Store shelves are
lined from floor to ceiling with moisturizer options. How can you know
which type of product — lotion, cream or serum — is right for you? Learn
more about these products, so you can find the best skin care for you.
creams and serums may contain humectants to moisturize and hydrate, as
well as emollients to help seal in moisture and protect your skin. One
of the biggest distinctions between these three is consistency.
Lotions are usually thinner in texture, because they contain greater
amounts of water than oil. Creams, however, are oil-based and thick,
containing deeply moisturizing ingredients. Serums are water-based,
designed to be used in conjunction with both lotions and creams. And
although they offer incredible benefits to the skin, serums are
Because lotions are lightweight and made with minimum amounts of oil,
they’re ideal for normal to oily skin. Drier skin types typically
require more hydration. Lotions get absorbed quickly and can be used day
and night. You’ll find a wide array of formulas.
Because of their thick and rich consistency, creams provide dry and
sensitive skin with extra moisture. Moisturizing creams contain many
healing ingredients, including oils, plant extracts, hydrators and
humectants, and they provide the skin with a protective layer, sealing
in moisture and fending off environmental damage. They also give skin a
smooth, velvety appearance and certain anti-aging creams will even
improve the depth of fine lines.
Cream is also beneficial for combination skin that shows a slight
shine during the day but requires more moisture than a lotion can
provide. Use cream sparingly or strictly on the driest parts of your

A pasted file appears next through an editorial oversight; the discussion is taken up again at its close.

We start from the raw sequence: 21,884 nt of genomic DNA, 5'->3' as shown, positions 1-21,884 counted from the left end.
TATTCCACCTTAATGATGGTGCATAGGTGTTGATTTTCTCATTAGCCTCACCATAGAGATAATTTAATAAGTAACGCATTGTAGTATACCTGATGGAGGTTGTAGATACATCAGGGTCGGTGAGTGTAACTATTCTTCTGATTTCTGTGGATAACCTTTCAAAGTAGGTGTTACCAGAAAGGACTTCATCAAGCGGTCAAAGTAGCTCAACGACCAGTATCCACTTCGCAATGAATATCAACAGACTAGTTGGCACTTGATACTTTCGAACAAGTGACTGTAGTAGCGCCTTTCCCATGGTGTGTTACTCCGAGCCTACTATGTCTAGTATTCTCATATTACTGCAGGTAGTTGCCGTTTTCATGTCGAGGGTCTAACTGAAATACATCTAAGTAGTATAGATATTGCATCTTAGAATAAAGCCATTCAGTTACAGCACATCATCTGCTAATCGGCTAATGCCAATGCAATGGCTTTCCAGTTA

skin (such as the cheeks and neck).
One of the biggest benefits of serums is that they’re designed to
penetrate deeper into the skin. They contain less “oils, wax and heavy
lipids,” and are lighter, according to Daniel Maes, Ph.D., vice
president of research and development at Estée Lauder, in Notebook. In addition, serums deliver high concentrations of skin-nourishing ingredients.
Many people find that with seasonal changes they need to switch
moisturizers. For instance, normal skin can get oily during the summer
(thereby needing a lighter moisturizer) but might need extra hydration
in the winter (from a cream).
You might want to consult a skin care specialist about which
combination of products is best to use. For example, some moisturizers
can hamper the effectiveness of serums. “In the case of products
formulated with alpha and beta hydroxy acids, the oils used in creams
and lotions can interfere with the acidity of the active ingredients,
making them less effective,” dermatologist Natasha Cook, M.D., tells Notebook.